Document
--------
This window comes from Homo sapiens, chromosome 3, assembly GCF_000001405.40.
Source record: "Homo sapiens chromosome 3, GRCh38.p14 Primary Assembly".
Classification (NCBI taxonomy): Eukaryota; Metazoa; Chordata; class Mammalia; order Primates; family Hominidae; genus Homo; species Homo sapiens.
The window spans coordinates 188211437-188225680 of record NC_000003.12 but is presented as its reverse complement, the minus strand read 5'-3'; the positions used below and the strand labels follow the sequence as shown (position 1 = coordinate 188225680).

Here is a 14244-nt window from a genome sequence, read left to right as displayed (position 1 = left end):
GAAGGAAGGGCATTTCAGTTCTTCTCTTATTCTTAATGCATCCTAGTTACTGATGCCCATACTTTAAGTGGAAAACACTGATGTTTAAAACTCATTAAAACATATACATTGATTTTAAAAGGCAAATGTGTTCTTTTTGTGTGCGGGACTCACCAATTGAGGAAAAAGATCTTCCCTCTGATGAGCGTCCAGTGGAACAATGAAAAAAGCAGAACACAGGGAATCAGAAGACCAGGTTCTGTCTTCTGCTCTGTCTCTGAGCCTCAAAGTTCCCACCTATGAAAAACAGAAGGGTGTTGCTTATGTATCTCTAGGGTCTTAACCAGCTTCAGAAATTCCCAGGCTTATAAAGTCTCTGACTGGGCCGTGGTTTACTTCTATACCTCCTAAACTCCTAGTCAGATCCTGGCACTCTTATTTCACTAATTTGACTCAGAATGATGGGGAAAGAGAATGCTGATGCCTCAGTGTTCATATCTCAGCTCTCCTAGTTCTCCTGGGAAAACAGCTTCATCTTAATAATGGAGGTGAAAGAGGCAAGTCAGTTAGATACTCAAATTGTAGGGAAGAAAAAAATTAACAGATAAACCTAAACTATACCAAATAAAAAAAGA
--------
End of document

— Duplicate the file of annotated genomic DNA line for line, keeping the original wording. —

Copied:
This window comes from Homo sapiens, chromosome 3, assembly GCF_000001405.40.
Source record: "Homo sapiens chromosome 3, GRCh38.p14 Primary Assembly".
Classification (NCBI taxonomy): Eukaryota; Metazoa; Chordata; class Mammalia; order Primates; family Hominidae; genus Homo; species Homo sapiens.
The window spans coordinates 188211437-188225680 of record NC_000003.12 but is presented as its reverse complement, the minus strand read 5'-3'; the positions used below and the strand labels follow the sequence as shown (position 1 = coordinate 188225680).

Here is a 14244-nt window from a genome sequence, read left to right as displayed (position 1 = left end):
GAAGGAAGGGCATTTCAGTTCTTCTCTTATTCTTAATGCATCCTAGTTACTGATGCCCATACTTTAAGTGGAAAACACTGATGTTTAAAACTCATTAAAACATATACATTGATTTTAAAAGGCAAATGTGTTCTTTTTGTGTGCGGGACTCACCAATTGAGGAAAAAGATCTTCCCTCTGATGAGCGTCCAGTGGAACAATGAAAAAAGCAGAACACAGGGAATCAGAAGACCAGGTTCTGTCTTCTGCTCTGTCTCTGAGCCTCAAAGTTCCCACCTATGAAAAACAGAAGGGTGTTGCTTATGTATCTCTAGGGTCTTAACCAGCTTCAGAAATTCCCAGGCTTATAAAGTCTCTGACTGGGCCGTGGTTTACTTCTATACCTCCTAAACTCCTAGTCAGATCCTGGCACTCTTATTTCACTAATTTGACTCAGAATGATGGGGAAAGAGAATGCTGATGCCTCAGTGTTCATATCTCAGCTCTCCTAGTTCTCCTGGGAAAACAGCTTCATCTTAATAATGGAGGTGAAAGAGGCAAGTCAGTTAGATACTCAAATTGTAGGGAAGAAAAAAATTAACAGATAAACCTAAACTATACCAAATAAAAAAAGA